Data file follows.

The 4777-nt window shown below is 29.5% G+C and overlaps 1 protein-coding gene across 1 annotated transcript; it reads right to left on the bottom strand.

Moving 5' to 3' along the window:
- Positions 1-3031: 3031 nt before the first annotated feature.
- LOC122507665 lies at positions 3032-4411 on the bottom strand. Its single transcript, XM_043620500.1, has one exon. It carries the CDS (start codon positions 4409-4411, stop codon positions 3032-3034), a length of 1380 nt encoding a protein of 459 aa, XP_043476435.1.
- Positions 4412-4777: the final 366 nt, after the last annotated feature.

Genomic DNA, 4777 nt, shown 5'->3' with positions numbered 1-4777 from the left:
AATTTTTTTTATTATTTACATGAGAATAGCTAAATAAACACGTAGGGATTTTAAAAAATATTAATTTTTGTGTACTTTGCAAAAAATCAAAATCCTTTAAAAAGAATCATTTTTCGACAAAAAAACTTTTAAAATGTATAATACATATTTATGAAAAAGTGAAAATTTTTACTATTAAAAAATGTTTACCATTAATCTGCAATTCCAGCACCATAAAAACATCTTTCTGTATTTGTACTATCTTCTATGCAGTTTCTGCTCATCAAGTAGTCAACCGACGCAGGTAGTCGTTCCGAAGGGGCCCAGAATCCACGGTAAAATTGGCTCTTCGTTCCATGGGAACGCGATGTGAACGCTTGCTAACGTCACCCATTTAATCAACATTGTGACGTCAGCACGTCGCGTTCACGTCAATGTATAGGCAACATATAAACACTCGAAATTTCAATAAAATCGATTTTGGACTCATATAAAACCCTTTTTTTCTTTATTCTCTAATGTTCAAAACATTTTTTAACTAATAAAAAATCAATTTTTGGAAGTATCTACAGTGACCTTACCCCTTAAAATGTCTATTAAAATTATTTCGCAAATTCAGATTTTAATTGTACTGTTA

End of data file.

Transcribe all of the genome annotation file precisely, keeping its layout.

The 4777-nt window shown below is 29.5% G+C and overlaps 1 protein-coding gene across 1 annotated transcript; it reads right to left on the bottom strand.

Moving 5' to 3' along the window:
- Positions 1-3031: 3031 nt before the first annotated feature.
- LOC122507665 lies at positions 3032-4411 on the bottom strand. Its single transcript, XM_043620500.1, has one exon. It carries the CDS (start codon positions 4409-4411, stop codon positions 3032-3034), a length of 1380 nt encoding a protein of 459 aa, XP_043476435.1.
- Positions 4412-4777: the final 366 nt, after the last annotated feature.

Genomic DNA, 4777 nt, shown 5'->3' with positions numbered 1-4777 from the left:
AATTTTTTTTATTATTTACATGAGAATAGCTAAATAAACACGTAGGGATTTTAAAAAATATTAATTTTTGTGTACTTTGCAAAAAATCAAAATCCTTTAAAAAGAATCATTTTTCGACAAAAAAACTTTTAAAATGTATAATACATATTTATGAAAAAGTGAAAATTTTTACTATTAAAAAATGTTTACCATTAATCTGCAATTCCAGCACCATAAAAACATCTTTCTGTATTTGTACTATCTTCTATGCAGTTTCTGCTCATCAAGTAGTCAACCGACGCAGGTAGTCGTTCCGAAGGGGCCCAGAATCCACGGTAAAATTGGCTCTTCGTTCCATGGGAACGCGATGTGAACGCTTGCTAACGTCACCCATTTAATCAACATTGTGACGTCAGCACGTCGCGTTCACGTCAATGTATAGGCAACATATAAACACTCGAAATTTCAATAAAATCGATTTTGGACTCATATAAAACCCTTTTTTTCTTTATTCTCTAATGTTCAAAACATTTTTTAACTAATAAAAAATCAATTTTTGGAAGTATCTACAGTGACCTTACCCCTTAAAATGTCTATTAAAATTATTTCGCAAATTCAGATTTTAATTGTACTGTTA